“… Who overcomes
By force hath overcome but half his foe.”
-- John Milton, Paradise Lost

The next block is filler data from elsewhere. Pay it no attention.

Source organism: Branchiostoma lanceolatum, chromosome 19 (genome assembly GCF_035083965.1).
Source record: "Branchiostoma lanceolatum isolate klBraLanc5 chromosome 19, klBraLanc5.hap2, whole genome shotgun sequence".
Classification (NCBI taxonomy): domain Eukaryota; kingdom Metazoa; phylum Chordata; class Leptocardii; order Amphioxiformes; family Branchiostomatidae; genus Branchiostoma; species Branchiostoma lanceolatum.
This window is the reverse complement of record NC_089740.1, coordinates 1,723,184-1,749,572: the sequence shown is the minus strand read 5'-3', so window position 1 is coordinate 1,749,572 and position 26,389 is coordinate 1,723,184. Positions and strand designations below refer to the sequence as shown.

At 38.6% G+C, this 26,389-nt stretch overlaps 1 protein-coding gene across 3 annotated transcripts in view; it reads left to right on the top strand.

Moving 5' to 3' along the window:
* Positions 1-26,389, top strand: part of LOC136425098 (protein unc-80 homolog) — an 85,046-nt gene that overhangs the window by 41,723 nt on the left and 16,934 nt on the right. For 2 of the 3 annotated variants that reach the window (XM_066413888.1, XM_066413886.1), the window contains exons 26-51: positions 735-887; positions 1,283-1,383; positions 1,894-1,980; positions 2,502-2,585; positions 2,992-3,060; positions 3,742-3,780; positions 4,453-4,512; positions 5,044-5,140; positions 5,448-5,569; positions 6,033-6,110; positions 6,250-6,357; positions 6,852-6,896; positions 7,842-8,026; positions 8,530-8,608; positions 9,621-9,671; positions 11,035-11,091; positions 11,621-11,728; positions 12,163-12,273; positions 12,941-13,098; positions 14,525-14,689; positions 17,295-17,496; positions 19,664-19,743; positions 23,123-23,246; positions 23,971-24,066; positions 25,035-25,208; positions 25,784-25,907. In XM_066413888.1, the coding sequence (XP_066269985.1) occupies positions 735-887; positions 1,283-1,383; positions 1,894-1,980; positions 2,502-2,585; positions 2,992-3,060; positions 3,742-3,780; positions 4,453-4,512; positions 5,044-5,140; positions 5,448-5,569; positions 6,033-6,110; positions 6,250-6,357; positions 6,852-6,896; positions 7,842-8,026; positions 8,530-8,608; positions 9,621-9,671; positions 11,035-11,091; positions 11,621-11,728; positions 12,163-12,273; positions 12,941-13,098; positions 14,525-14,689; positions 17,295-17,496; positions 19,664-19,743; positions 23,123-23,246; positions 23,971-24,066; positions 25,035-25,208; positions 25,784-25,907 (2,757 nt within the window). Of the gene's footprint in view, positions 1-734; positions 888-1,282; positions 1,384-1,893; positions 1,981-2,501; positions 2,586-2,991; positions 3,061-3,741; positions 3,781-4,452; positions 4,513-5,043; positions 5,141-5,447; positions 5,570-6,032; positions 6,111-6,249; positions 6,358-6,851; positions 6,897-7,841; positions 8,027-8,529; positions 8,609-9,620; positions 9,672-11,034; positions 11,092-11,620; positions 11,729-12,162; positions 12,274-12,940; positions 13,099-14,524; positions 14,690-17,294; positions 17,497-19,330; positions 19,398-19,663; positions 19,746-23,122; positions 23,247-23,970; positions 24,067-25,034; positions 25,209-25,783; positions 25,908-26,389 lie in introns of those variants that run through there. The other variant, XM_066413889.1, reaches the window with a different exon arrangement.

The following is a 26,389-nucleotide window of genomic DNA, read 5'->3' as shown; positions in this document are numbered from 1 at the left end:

It annoys me to have to admit that I have often fallen victim to the “victory by force” theory of teaching, because in my heart I know that gentleness is far more powerful than mere force. The gentleness I speak of is the gentleness of rivers that simply stay steady in their course, no matter what obstacles present themselves, or the gentleness of lakes that let all leaves land on them with effortlessness, or the gentleness of grass that forever gives way for the soles of our shoes. In a baffling kind of way, this gentleness wins by seemingly losing, and gets what it desires by willingly giving. In my time in the classroom, I have sometimes shoved and pushed and dragged students to my various finish lines, as though sheer force was some kind of creative power, but I usually know better. The sun warms us on spring days in the softest way, and I guess that’s the way I want to teach. I can harass my students into learning, or I can bring them to it by being as soft as sunshine that noiselessly brightens miles of hills.
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